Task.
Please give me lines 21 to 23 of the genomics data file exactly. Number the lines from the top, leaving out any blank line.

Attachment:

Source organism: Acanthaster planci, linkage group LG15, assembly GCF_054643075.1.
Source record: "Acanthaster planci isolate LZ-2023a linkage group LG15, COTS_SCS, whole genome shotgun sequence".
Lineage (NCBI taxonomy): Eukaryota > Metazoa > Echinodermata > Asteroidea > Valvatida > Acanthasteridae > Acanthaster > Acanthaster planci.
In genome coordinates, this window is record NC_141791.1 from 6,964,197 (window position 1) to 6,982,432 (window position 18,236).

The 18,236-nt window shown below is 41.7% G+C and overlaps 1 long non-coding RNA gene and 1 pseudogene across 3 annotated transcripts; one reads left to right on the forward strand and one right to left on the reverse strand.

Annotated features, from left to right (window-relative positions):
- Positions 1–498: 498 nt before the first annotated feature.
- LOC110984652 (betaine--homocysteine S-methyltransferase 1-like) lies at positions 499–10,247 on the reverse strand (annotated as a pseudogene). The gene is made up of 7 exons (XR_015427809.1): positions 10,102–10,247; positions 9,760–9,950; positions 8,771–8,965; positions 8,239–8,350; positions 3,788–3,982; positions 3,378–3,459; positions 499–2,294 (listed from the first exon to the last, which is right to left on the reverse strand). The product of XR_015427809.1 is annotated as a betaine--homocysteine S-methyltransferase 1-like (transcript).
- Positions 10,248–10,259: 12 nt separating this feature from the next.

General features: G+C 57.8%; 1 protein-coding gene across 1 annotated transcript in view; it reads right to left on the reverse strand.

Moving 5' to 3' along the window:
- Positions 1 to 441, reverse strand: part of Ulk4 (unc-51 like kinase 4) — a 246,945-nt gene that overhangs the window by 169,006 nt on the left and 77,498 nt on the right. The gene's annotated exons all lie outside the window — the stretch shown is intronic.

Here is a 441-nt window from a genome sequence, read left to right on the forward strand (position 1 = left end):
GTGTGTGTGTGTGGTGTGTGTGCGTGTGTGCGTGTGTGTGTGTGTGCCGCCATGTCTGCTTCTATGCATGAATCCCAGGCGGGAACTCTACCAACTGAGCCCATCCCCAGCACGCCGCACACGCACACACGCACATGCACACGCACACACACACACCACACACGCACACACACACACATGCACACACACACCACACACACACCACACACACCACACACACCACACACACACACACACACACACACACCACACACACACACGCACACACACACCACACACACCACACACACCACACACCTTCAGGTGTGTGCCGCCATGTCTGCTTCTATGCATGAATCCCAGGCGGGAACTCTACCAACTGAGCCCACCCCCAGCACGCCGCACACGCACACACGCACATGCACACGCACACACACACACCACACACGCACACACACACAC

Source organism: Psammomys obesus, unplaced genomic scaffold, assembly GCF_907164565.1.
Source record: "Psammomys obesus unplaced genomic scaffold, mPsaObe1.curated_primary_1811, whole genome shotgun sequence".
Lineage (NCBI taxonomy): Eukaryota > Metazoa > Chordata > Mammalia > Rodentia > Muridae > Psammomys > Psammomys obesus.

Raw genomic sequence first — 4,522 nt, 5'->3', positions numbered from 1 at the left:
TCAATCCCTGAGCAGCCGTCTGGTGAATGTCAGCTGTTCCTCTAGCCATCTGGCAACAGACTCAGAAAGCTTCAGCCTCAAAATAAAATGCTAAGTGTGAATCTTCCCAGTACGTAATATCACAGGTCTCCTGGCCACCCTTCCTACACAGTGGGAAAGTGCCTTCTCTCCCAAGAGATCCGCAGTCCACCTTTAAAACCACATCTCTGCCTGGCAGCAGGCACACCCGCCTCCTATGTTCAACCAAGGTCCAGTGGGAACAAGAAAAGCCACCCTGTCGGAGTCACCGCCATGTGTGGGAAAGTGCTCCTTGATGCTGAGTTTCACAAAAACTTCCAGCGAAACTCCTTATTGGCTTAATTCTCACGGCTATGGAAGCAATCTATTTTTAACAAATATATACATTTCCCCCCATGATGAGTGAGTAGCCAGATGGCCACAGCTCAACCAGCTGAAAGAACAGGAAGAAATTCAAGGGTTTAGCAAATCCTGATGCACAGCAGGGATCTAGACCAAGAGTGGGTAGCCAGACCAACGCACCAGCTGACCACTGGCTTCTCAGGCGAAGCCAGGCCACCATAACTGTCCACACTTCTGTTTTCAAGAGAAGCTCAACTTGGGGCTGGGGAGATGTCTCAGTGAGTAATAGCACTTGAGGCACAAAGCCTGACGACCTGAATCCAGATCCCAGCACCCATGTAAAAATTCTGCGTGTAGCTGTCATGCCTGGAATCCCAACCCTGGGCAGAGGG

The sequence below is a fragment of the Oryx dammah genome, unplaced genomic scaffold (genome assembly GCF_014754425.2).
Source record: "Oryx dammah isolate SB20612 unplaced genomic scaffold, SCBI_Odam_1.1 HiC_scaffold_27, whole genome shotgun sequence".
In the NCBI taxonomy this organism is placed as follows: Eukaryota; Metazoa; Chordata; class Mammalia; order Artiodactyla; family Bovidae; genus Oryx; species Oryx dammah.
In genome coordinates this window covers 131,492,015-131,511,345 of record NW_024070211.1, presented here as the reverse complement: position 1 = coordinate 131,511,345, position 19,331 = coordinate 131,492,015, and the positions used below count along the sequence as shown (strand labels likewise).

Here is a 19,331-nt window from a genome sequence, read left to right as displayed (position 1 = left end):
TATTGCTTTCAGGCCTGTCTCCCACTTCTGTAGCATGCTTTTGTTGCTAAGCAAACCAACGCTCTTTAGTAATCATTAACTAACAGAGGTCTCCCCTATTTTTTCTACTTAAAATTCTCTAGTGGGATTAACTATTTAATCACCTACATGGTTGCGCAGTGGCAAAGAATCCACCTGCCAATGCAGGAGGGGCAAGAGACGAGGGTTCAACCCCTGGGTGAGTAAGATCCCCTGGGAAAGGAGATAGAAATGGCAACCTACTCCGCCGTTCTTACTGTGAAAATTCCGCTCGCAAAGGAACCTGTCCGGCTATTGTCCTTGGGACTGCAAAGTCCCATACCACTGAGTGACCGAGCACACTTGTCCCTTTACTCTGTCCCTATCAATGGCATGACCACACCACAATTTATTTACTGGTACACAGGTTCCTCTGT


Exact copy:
Source record: "Oryx dammah isolate SB20612 unplaced genomic scaffold, SCBI_Odam_1.1 HiC_scaffold_27, whole genome shotgun sequence".
In the NCBI taxonomy this organism is placed as follows: Eukaryota; Metazoa; Chordata; class Mammalia; order Artiodactyla; family Bovidae; genus Oryx; species Oryx dammah.
In genome coordinates this window covers 131,492,015-131,511,345 of record NW_024070211.1, presented here as the reverse complement: position 1 = coordinate 131,511,345, position 19,331 = coordinate 131,492,015, and the positions used below count along the sequence as shown (strand labels likewise).